Common neurological disorders and ME

Myalgic encephalomyelitis or chronic fatigue syndrome (MFS) is an ailment that affects several body systems simultaneously. The disease causes varying degrees of fatigue among patients. Some people with ME/CFS can go up and down several staircases and not be aware of the limitation. In other cases, patients may barely notice a difference between normal activity and sleep, despite increased exertion. However, other patients can have prolonged tiredness which can significantly disrupt one’s life.


Because of the varying degrees of fatigue that occur, it is impossible to identify the exact cause of the disease in any one individual. However, doctors and scientists have developed criteria for ME/CFS that can be used to evaluate the degree of the illness in a patient. Each criterion has its own specific use in establishing the ME/CFS diagnosis. The following Meckler criteria are some of the most commonly applied criteria in the clinical trials and reviews of ME/CFS. Each of these Meckler criteria has been confirmed through extensive research by various researchers. A brief explanation of each of these criteria is listed below.

* Sleepiness: The diagnosis of ME includes the presence of persistent problems in the functioning of the immune system. In addition to this, other symptoms such as headache, fever, loss of appetite, nausea, and chills are also reported by patients who suffer from ME. In order to rule out other diseases such as tuberculosis, feverish illness, or strep throat, doctors conduct additional tests such as blood count, urinalysis, allergy testing, and blood culture. The diagnosis of ME includes a significant level of both fatigue and sleepiness.

* Persistent Agoraphobia: It is important to note that agoraphobia is not a common mental health disorder. According to research, only one percent of the general population experiences the anxiety of an agoraphobic episode. It is therefore believed that the ME disease diagnosis is accurate based on the level of reported symptoms. In addition to this, the ME disease is considered to be associated with an increased risk of multiple sclerosis in patients with a family history of the illness. There is an increased risk of developing this disorder among women compared to men.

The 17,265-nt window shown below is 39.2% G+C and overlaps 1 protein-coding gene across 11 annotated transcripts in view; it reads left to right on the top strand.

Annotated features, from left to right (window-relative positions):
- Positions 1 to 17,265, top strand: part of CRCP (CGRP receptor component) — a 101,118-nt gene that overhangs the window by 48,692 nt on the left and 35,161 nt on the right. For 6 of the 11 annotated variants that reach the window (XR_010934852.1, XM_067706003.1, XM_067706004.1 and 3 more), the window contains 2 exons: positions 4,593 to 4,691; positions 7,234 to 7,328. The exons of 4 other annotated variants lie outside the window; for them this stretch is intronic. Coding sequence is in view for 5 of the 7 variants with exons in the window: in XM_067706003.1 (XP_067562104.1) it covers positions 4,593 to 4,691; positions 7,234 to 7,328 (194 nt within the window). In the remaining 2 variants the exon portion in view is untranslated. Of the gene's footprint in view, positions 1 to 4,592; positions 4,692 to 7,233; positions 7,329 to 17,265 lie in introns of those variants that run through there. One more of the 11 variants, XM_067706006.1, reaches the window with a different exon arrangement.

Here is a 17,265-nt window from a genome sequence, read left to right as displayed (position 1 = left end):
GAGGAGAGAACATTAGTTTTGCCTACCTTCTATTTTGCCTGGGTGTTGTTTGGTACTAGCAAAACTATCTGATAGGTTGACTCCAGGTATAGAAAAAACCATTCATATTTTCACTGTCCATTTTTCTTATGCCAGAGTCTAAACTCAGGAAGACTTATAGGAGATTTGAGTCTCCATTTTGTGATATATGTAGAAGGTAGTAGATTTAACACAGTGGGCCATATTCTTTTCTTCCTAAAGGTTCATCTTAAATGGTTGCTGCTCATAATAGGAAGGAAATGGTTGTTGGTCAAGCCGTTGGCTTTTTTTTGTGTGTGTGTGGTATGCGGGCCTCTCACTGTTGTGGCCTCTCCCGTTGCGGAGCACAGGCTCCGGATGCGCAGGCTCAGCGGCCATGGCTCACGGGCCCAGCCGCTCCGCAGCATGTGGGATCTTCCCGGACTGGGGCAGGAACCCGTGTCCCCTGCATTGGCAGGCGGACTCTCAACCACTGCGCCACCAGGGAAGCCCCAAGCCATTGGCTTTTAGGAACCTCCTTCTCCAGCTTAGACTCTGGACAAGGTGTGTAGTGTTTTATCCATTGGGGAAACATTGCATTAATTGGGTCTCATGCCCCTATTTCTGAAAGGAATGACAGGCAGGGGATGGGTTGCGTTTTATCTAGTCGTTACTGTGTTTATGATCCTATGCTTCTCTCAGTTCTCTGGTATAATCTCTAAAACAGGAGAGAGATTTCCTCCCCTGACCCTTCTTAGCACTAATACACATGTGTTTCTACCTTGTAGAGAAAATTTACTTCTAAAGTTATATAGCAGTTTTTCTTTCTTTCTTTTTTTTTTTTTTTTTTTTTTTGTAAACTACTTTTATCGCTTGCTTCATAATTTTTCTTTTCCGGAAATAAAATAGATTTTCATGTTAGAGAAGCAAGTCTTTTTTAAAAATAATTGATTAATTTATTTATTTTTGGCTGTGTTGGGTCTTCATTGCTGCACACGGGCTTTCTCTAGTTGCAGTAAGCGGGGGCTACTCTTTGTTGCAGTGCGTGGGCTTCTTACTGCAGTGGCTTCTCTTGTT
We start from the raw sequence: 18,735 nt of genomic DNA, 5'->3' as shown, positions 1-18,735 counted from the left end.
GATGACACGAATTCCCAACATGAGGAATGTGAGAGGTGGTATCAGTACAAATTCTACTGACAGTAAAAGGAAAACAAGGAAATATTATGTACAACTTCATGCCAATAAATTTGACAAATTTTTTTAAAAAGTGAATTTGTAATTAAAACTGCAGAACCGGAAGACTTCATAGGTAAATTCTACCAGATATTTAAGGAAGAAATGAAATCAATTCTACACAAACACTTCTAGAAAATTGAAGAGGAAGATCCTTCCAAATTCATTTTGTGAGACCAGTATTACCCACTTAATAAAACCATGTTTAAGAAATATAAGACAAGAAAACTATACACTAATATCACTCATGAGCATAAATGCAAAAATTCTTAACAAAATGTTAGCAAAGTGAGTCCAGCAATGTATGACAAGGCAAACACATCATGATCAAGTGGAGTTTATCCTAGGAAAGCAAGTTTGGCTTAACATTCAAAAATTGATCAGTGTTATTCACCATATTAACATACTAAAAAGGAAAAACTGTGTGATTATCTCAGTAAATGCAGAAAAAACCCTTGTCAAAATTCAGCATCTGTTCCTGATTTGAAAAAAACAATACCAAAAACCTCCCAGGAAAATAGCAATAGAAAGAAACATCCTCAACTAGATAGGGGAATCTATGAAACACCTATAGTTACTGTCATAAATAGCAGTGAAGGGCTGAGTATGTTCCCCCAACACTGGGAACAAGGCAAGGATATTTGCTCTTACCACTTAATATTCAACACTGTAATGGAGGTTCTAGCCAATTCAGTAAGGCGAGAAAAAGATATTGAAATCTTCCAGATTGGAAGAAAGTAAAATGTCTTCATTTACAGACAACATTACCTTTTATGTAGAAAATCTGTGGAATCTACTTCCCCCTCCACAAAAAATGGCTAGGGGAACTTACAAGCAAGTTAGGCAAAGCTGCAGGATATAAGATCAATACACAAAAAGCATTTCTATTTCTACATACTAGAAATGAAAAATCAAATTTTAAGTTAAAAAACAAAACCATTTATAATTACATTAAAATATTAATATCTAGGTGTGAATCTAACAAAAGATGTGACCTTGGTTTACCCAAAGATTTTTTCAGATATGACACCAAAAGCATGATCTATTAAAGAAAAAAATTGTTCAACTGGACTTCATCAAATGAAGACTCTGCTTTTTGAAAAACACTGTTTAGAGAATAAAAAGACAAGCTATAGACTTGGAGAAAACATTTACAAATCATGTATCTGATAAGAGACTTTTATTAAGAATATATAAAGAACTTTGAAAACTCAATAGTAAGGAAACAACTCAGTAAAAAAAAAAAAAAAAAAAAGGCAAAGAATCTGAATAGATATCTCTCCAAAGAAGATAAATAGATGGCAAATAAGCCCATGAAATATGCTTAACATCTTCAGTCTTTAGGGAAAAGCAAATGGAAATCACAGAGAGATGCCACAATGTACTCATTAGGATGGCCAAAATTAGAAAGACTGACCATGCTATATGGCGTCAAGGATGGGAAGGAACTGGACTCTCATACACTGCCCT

* Chronic Fatigue Syndrome: According to researchers, there is a high level of correlation between ME and FM. This is especially evident in patients with ME who present with persistent fatigue syndrome, which can range from mild to severe. This condition can also lead to severe complications in pregnancy, such as early labor and delivery, pre-term delivery and low birth weight. In addition to this, it is also believed that ME and FM are associated with a greater risk of developing irritable bowel syndrome, Crohn’s disease, and ulcerative colitis. The ME disease diagnosis often overlaps with other serious illnesses such as ITP, viral encephalitis, pancreatitis and polymyalgia rheumatica.

Based on these two main findings, scientists have formulated the Myalgic Encephalomyleitis Association (M.E.) scale, which is used to diagnose the illness. A score over five is considered to be indicative of the presence of ME/FM. If ME is suspected, it is important that prompt treatment is sought, since this neurological disease can progress to more serious outcomes. Because this disease is interrelated with other diseases, it is essential that anyone experiencing fatigue syndrome, or having an impending episode of fatigue and severe neurological symptoms, consult a physician for a thorough medical evaluation.